Our home base in Glendale, California was only a few miles from Dodger Stadium; we decided to save this gem for the last stop on our ballpark tour!
But First…Dodger Stadium…? Well, the stadium tour. And beer, naturally.
We got lucky in the afternoon–we stopped by the team store just as the last stadium tour for the day was getting set to begin. It gave us a great chance to explore Dodger Stadium before it filled up for the evening’s game. The tour was a bit crowded, but the access was unparalleled. We got to see the trophy room, the suites, the restaurants on the field level where you need to be a certified-celebrity to enter, and the areas around the dugout. We took the tour right as some of the players were arriving — our tour ran into Cody Bellinger and Clayton Kershaw. No big deal.
The best part of the tour, though, was being able to explore the field and the dugout. We both got to live out our childhood dreams of being on a Major League field!
After the stadium tour, we were both in need of hydration. We headed south to the arts district to Angel City Brewery, one of the most well-known breweries in Los Angeles. The building they’re located in feels like the setting for an F. Scott Fitzgerald novel with it’s art nouveau decor and leather stylings. The beer’s excellent as well–their IPA is one of the best in the city.
The Dodgers were finally back at home after a long road trip, and they brought the lumber back to SoCal. The lineup slugged five home runs in this one, including two from catcher Yasmani Grandal. Dodgers’ starter Walker Buehler went five-and-a-third strong innings while allowing just one run. He left the game prematurely with soreness in his ribs, and would later be placed on the disabled list with a microfracture. The bullpen of switch-pitcher Pat Venditte, Adam Liberatore, and closer Kenley Jensen preserved the win for Buehler and the Dodgers as they continue to climb back into the race for the NL West.
FINAL: Los Angeles 7 — 8 — 0, Atlanta 3–6–0. WP: Buehler, LP: McCarthy.
Dodger Stadium is now the third-oldest stadium in Major League Baseball behind Wrigley Field and Fenway Park, but like most of Hollywood, it doesn’t show its age one bit. The brilliant idea to build the stadium into the side of an existing hill pays off in the view; the amphitheatre design means there’s not a bad seat in the house, and how about that view?
There’s also something visually pleasing about the symmetry of the stadium, especially from our seats high behind home plate.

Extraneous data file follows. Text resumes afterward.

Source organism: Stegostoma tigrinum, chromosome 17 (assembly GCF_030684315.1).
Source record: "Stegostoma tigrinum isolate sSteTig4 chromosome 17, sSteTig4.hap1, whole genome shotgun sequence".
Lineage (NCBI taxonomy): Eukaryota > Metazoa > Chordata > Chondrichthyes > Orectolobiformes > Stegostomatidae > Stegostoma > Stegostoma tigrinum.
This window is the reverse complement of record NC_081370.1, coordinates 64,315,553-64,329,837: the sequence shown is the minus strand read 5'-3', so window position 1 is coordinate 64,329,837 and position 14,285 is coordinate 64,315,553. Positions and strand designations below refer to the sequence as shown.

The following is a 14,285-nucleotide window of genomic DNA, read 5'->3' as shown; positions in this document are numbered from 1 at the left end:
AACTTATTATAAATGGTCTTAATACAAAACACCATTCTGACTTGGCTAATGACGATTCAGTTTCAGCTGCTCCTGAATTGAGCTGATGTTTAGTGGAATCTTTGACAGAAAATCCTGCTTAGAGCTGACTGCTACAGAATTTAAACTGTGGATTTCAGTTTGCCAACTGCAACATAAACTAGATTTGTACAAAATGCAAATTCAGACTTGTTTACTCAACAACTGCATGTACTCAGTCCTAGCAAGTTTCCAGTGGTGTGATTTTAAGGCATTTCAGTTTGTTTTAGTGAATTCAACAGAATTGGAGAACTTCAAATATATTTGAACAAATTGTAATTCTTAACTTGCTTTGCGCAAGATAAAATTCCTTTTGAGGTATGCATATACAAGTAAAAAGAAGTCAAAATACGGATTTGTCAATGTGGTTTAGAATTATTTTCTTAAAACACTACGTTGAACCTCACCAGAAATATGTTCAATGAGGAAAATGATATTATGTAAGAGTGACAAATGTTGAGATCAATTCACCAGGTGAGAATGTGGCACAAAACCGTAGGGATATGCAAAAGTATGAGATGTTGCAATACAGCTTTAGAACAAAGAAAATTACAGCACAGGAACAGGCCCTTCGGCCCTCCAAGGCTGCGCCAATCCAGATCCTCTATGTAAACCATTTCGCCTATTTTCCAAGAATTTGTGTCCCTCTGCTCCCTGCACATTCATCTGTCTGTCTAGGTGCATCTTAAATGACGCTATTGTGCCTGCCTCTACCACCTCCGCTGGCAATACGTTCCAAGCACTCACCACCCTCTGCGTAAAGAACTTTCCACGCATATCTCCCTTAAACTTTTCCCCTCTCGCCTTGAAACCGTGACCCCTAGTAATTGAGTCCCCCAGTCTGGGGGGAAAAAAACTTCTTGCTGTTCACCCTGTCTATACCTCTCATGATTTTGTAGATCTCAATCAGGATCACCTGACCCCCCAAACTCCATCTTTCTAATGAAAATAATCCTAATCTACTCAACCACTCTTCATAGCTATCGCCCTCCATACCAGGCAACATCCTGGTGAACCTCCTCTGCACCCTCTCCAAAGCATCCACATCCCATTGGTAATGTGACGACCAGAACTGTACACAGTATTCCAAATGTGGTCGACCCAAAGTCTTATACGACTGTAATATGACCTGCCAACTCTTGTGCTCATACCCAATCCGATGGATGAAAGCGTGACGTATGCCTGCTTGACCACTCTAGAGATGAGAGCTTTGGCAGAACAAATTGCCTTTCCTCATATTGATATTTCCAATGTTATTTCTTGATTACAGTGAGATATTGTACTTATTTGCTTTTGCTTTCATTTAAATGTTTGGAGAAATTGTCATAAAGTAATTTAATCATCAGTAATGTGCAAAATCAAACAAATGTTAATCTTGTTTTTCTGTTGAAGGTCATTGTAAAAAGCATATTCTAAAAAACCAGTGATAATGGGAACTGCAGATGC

There’s a ton of food options, beers, and full bars located all over the concourses as well, so be sure to save plenty of time for exploring. Just beyond the outfield bleachers are a number of bars to grab a pint before the game, and the concourses behind home plate include food options from pizza to tacos to the famous Dodger Dog. Not going to lie, the Dodger Dog is a bit disappointing–it was a good hot dog, to be sure, but nothing special in my mind.
As Dodger Stadium is an old ballpark, there are a few quirks. It’s difficult to move from level to level in the stadium; there are only two or three staircases, and sometimes the ushers only allow one-way traffic in the stairwell. If you’re running late (which given the traffic on the LA freeways is a definite possibility), be sure to enter at the right gate.
Dodger Stadium epitomizes Los Angeles. You’ve got the mountains, the palm trees, and the celebrities, the gorgeous views and the bright lights. There’s the energetic environment without feeling rushed or in a hurry, and the wide range of food, beer, and attractions in the ballpark, not to mention the history of the place. Yes, it’s overpriced, and yes, it’s a bit annoying that it’s in the middle of a parking lot north of the city, but if it were cheap and easy to get to, it wouldn’t be LA now, would it? Like a classic Hollywood film, Dodger Stadium holds up as a gem in Major League Baseball.
This ballpark has everything you could ever want in an old ballpark; a beautiful view, great seats, history, and a great fanbase. There are tons of food options throughout this park, which made exploring the park very fun. There is history at every corner of the ballpark that makes you stop, read, and reflect on the game of baseball. The beer options were a little disappointing to me and very expensive for my taste, but it didn’t make or break this ballpark for me.
The concourse is very fun to walk around and each level of the ballpark has a different feel to it that blends so well with this park. The only downside of this park is its age. It is very challenging to go up and down levels because the staircases are in odd places. The park is also packed (which is great for the atmosphere) which makes it hard to walk around on each level. Keeping in mind the ballparks age, it really wasn’t a huge deal to me.
This park is one of the last classic ballparks left. The symmetry of the park, the colors of the seats, the baby blue throughout this park makes you feel like you just stepped back in time to 1968. Yes, prices are a bit outrageous, but the atmosphere of this park makes the amount that I spent at Dodger Stadium so worth it. This is truly one of the all time great classic ballparks in the history of this game, and we are so fortunate that it is still with us today.
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